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Bacillus thuringiensis (Bt) Plant-Incorporated Protectants - page 22 / 30





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Bt Plant-Incorporated Protectants October 15, 2001 Biopesticides Registration Action Document

clear benefits for users. Beyond these economic benefits, EPA determines that Cry1Ab and Cry1F corn hybrids, to the extent they are an alternative to the use of other corn insecticides, will provide benefits in that use of Cry1Ab or Cry1F protein expressed in corn results in less human and environmental risk than chemical alternatives. In addition, EPA finds that the use of these products, subject to the specific terms and conditions set forth below, would not pose risks to human health or to non-target species. EPA also concludes that the use of Cry1Ab or Cry1F corn hybrids expressed in corn raises concerns with respect to: insect resistance management. As discussed below, the registrations for Cry1Ab and Cry1F proteins expressed in corn is subject to specific terms and conditions that effectively restrict the use of the product in ways that EPA determines will adequately mitigate these concerns. Therefore, EPA determines that the allowed use will not significantly increase the risk of unreasonable adverse effects on the environment. Finally, EPA has identified the need for certain confirmatory data on potential accumulation of Cry1Ab and Cry1F proteins in soil and field impacts of Cry1Ab and Cry1F proteins on non-target species. The registration of these products is specifically conditioned on submission of these data

8. Regulatory Position on Bt Cotton

The Bt cotton product was registered for commercial use in October 1995 as a conditional registration under FIFRA Section 3(c)(7)(B). The data reviewed for the initial registration as well as new data and reports received, results of public meeting, hearings, workshops, forums, and Scientific Advisory Panel meetings, and public comments received regarding the Bt crops reassessment have been taken into consideration. The scientific assessment has included product characterization, human health effects, gene flow, effects on non-target organisms, ecological exposure, insect resistance management, and benefits. Over the last six years, new data and information have been provided to the Agency in each of these areas and these data have been incorporated into the science assessment and been taken into account in making regulatory decisions.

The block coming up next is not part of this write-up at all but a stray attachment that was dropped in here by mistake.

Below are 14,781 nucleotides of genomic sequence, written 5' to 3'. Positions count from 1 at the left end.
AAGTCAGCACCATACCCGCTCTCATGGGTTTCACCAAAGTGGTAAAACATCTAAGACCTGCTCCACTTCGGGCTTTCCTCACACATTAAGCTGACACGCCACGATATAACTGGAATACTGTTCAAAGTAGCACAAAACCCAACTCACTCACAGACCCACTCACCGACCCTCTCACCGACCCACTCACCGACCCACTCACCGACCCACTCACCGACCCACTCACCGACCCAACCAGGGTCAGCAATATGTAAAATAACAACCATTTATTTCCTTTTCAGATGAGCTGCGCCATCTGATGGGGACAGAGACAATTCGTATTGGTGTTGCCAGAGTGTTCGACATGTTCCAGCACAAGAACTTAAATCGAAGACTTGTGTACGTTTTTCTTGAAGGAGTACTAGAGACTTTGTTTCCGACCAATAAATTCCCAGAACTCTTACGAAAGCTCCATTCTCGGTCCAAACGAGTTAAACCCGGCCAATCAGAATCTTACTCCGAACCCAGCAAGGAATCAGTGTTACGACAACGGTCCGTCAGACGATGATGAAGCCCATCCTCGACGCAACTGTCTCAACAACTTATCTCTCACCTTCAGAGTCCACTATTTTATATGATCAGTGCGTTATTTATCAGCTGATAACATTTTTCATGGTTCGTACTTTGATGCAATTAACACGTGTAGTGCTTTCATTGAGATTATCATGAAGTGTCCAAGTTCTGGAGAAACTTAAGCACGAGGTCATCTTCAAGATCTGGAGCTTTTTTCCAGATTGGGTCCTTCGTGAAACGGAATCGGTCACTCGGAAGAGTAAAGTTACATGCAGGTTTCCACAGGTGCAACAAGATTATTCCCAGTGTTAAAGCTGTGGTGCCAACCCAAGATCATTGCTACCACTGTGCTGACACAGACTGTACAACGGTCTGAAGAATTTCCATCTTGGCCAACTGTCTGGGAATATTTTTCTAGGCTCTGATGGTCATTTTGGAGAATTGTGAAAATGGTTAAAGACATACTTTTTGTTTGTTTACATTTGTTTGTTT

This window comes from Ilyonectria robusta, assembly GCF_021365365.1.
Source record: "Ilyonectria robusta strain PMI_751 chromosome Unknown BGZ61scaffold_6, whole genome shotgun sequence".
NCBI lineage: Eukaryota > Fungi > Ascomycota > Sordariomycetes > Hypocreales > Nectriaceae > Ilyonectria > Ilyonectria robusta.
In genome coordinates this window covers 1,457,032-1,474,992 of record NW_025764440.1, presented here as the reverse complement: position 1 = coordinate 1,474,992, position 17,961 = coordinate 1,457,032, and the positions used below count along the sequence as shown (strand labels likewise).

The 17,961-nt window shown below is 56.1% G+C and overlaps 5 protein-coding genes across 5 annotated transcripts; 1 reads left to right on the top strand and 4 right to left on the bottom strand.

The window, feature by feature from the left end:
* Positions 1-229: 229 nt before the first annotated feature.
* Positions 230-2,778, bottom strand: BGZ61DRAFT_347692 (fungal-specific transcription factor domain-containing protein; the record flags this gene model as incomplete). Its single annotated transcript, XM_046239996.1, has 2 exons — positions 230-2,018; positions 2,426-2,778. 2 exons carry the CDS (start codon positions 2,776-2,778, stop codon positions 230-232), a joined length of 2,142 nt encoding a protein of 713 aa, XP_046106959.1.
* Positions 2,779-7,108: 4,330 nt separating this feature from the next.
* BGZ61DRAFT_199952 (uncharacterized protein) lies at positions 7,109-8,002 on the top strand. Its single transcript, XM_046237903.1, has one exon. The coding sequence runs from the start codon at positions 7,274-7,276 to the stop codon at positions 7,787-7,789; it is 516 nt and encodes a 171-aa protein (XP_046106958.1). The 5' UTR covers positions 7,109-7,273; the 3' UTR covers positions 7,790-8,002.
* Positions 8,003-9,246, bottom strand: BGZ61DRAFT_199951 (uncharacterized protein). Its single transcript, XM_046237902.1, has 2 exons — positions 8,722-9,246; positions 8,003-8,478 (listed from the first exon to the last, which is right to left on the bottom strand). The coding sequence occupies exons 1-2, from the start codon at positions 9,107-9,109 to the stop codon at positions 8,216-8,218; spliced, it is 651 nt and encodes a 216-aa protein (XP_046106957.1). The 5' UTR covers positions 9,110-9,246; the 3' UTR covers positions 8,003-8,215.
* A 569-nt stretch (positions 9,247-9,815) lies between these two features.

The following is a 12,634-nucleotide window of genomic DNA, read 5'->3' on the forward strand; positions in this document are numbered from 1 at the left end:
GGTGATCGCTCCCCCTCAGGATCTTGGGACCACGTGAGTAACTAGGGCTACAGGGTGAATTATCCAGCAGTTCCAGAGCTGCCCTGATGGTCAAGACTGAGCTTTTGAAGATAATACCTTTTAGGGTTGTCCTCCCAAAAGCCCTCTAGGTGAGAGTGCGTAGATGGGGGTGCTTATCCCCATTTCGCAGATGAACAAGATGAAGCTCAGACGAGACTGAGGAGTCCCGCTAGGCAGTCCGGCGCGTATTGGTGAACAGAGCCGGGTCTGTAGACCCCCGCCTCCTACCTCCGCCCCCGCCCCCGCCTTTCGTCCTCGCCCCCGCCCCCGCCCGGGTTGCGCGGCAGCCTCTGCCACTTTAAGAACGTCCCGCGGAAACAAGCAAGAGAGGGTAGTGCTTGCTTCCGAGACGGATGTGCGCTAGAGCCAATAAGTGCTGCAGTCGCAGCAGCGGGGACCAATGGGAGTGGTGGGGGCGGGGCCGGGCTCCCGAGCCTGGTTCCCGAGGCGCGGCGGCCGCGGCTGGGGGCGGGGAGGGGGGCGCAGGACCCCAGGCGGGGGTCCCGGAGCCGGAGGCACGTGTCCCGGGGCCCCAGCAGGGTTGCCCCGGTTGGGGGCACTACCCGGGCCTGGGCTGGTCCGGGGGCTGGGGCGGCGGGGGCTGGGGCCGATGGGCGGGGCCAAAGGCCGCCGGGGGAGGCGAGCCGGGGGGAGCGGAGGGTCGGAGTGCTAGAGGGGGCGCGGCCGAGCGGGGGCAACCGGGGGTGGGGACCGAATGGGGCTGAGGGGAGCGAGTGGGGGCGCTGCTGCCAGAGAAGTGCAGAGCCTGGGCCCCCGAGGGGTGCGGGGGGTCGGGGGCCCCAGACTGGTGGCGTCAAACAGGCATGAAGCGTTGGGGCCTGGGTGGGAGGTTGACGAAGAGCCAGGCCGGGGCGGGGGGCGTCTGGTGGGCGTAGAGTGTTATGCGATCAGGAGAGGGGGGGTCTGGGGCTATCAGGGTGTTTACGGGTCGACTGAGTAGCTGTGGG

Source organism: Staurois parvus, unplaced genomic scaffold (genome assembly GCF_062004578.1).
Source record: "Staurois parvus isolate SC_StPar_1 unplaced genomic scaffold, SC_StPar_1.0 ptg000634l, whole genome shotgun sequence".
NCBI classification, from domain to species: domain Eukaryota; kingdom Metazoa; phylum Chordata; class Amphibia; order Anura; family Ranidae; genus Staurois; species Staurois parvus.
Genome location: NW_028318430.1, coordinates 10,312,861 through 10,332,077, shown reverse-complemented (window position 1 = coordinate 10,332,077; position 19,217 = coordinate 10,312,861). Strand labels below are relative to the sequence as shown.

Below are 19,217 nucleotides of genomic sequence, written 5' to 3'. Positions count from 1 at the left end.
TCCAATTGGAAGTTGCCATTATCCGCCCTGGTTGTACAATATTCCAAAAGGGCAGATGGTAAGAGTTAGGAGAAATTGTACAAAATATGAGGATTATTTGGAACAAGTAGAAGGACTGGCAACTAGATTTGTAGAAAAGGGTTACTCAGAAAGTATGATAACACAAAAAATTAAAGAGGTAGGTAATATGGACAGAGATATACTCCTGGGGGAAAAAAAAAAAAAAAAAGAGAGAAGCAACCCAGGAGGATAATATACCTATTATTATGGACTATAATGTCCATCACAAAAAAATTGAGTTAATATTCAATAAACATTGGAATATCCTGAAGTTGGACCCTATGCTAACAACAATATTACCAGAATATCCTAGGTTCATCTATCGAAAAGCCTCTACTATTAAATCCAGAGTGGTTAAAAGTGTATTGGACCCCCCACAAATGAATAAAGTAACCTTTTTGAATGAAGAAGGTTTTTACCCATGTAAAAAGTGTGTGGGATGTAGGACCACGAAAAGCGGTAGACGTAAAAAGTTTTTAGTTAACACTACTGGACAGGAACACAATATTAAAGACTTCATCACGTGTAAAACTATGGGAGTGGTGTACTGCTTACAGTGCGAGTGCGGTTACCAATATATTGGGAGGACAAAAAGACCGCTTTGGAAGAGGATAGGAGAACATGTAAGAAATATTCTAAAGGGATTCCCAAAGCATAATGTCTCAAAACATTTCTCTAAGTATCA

The Cry1Ac product registration will automatically expire on midnight September 30, 2006 except for the external, unsprayed refuge option which will expire September 30, 2004. EPA intends to review the data specified in the data requirements concerning alternate hosts and chemical insecticide sprays on Bt cotton, and decide in 2004 whether the new data support continuation of an external, unsprayed refuge as part of a larger requirement that would also likely involve alternative host plants. If these data support the continued availability of the external, unsprayed refuge option, EPA may approve an amendment to this registration to maintain the availability of this option.

EPA’s finding that Cry1Ac protein expressed in cotton will not significantly increase the risk of unreasonable adverse effects on the environment is based on the analysis contained in the preceding sections of this BRAD and the specific terms and conditions that are imposed upon this registration, as set forth in Section III. In general terms, EPA concludes that use of Cry1Ac expressed in cotton is effective at controlling significant lepidopteran pests of cotton, including tobacco budworm, cotton bollworm, and pink bollworm. Therefore, this product has clear benefits for users. Beyond these economic benefits, EPA determines that Cry1Ac provides benefits as an alternative to the use


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